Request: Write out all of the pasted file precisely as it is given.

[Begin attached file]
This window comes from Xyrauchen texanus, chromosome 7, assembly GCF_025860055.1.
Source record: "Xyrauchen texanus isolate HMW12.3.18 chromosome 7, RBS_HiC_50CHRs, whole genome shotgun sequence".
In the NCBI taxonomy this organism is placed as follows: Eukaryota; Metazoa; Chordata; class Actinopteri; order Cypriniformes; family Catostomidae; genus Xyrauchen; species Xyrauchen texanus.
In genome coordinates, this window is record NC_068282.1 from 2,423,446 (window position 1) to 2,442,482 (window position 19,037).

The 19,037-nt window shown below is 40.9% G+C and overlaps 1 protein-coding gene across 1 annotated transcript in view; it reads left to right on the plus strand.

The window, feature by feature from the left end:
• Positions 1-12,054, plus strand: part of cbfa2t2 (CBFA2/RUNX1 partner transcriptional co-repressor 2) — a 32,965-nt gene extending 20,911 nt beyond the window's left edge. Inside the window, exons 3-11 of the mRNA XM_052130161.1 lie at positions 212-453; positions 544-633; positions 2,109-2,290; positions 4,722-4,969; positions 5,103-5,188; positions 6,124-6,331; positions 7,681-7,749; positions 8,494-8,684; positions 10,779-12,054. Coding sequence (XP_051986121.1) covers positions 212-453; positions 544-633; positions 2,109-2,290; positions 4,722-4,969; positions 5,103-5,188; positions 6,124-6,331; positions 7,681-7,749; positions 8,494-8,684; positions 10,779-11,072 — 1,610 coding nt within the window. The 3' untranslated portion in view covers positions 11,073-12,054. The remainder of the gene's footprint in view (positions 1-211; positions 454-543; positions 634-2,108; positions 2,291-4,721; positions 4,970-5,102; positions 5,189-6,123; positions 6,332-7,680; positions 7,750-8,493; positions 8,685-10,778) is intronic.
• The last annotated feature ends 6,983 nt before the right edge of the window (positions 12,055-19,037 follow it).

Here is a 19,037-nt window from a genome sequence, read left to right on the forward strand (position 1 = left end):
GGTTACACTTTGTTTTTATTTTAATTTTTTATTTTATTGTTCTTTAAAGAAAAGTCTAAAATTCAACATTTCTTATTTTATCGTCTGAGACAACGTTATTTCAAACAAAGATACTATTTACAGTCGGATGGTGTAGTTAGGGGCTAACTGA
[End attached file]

This window comes from Xyrauchen texanus, chromosome 7, assembly GCF_025860055.1.
Source record: "Xyrauchen texanus isolate HMW12.3.18 chromosome 7, RBS_HiC_50CHRs, whole genome shotgun sequence".
In the NCBI taxonomy this organism is placed as follows: Eukaryota; Metazoa; Chordata; class Actinopteri; order Cypriniformes; family Catostomidae; genus Xyrauchen; species Xyrauchen texanus.
In genome coordinates, this window is record NC_068282.1 from 2,423,446 (window position 1) to 2,442,482 (window position 19,037).

The 19,037-nt window shown below is 40.9% G+C and overlaps 1 protein-coding gene across 1 annotated transcript in view; it reads left to right on the plus strand.

The window, feature by feature from the left end:
• Positions 1-12,054, plus strand: part of cbfa2t2 (CBFA2/RUNX1 partner transcriptional co-repressor 2) — a 32,965-nt gene extending 20,911 nt beyond the window's left edge. Inside the window, exons 3-11 of the mRNA XM_052130161.1 lie at positions 212-453; positions 544-633; positions 2,109-2,290; positions 4,722-4,969; positions 5,103-5,188; positions 6,124-6,331; positions 7,681-7,749; positions 8,494-8,684; positions 10,779-12,054. Coding sequence (XP_051986121.1) covers positions 212-453; positions 544-633; positions 2,109-2,290; positions 4,722-4,969; positions 5,103-5,188; positions 6,124-6,331; positions 7,681-7,749; positions 8,494-8,684; positions 10,779-11,072 — 1,610 coding nt within the window. The 3' untranslated portion in view covers positions 11,073-12,054. The remainder of the gene's footprint in view (positions 1-211; positions 454-543; positions 634-2,108; positions 2,291-4,721; positions 4,970-5,102; positions 5,189-6,123; positions 6,332-7,680; positions 7,750-8,493; positions 8,685-10,778) is intronic.
• The last annotated feature ends 6,983 nt before the right edge of the window (positions 12,055-19,037 follow it).

Here is a 19,037-nt window from a genome sequence, read left to right on the forward strand (position 1 = left end):
GGTTACACTTTGTTTTTATTTTAATTTTTTATTTTATTGTTCTTTAAAGAAAAGTCTAAAATTCAACATTTCTTATTTTATCGTCTGAGACAACGTTATTTCAAACAAAGATACTATTTACAGTCGGATGGTGTAGTTAGGGGCTAACTGA